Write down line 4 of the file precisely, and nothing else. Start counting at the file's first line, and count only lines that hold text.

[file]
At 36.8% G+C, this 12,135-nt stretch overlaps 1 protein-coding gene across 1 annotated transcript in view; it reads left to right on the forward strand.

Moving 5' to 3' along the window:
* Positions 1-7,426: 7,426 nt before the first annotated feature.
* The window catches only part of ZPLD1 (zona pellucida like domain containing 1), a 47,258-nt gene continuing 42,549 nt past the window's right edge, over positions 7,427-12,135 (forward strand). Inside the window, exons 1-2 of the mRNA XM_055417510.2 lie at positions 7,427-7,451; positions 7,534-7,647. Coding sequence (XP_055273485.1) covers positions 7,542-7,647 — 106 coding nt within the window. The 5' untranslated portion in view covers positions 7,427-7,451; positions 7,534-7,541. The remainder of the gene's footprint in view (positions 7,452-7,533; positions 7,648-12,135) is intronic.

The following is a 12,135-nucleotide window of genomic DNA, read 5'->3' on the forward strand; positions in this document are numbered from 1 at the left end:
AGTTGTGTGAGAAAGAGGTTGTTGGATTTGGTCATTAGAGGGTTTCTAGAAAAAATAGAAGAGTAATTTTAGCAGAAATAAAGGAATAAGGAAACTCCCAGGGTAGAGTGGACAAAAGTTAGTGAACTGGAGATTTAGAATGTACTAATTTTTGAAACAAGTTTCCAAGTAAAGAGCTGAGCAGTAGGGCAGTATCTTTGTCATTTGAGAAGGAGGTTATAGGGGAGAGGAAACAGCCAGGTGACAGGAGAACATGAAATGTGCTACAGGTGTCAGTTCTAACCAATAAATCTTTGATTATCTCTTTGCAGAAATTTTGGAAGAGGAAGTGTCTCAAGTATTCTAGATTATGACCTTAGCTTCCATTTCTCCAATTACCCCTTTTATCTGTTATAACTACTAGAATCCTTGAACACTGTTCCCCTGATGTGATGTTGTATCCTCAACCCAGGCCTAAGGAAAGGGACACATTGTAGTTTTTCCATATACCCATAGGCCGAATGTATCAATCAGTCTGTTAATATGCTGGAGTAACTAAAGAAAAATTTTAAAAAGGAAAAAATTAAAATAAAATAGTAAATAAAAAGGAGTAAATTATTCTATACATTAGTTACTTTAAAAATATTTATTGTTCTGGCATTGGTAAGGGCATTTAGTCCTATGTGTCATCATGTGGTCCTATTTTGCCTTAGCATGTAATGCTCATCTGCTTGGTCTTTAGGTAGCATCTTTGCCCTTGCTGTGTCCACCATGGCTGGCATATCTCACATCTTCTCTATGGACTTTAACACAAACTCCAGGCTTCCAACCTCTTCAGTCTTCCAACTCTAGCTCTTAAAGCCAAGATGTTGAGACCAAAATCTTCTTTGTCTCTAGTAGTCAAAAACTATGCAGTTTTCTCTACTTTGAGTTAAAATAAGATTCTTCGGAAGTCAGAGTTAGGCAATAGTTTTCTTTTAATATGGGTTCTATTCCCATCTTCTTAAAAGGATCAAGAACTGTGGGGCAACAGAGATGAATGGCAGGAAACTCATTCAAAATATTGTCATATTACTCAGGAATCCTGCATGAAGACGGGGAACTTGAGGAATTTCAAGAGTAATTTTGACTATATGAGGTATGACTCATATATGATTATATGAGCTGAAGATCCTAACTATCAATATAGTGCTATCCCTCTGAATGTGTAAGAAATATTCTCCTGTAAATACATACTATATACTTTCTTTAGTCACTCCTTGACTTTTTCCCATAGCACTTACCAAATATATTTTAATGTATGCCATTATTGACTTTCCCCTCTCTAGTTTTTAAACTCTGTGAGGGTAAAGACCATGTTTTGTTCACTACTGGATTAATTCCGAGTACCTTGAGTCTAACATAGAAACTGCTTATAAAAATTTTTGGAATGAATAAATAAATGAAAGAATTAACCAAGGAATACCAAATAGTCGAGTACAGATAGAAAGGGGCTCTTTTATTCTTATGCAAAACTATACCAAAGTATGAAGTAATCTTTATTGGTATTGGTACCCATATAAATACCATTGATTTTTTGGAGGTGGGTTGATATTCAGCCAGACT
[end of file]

* The window catches only part of ZPLD1 (zona pellucida like domain containing 1), a 47,258-nt gene continuing 42,549 nt past the window's right edge, over positions 7,427-12,135 (forward strand). Inside the window, exons 1-2 of the mRNA XM_055417510.2 lie at positions 7,427-7,451; positions 7,534-7,647. Coding sequence (XP_055273485.1) covers positions 7,542-7,647 — 106 coding nt within the window. The 5' untranslated portion in view covers positions 7,427-7,451; positions 7,534-7,541. The remainder of the gene's footprint in view (positions 7,452-7,533; positions 7,648-12,135) is intronic.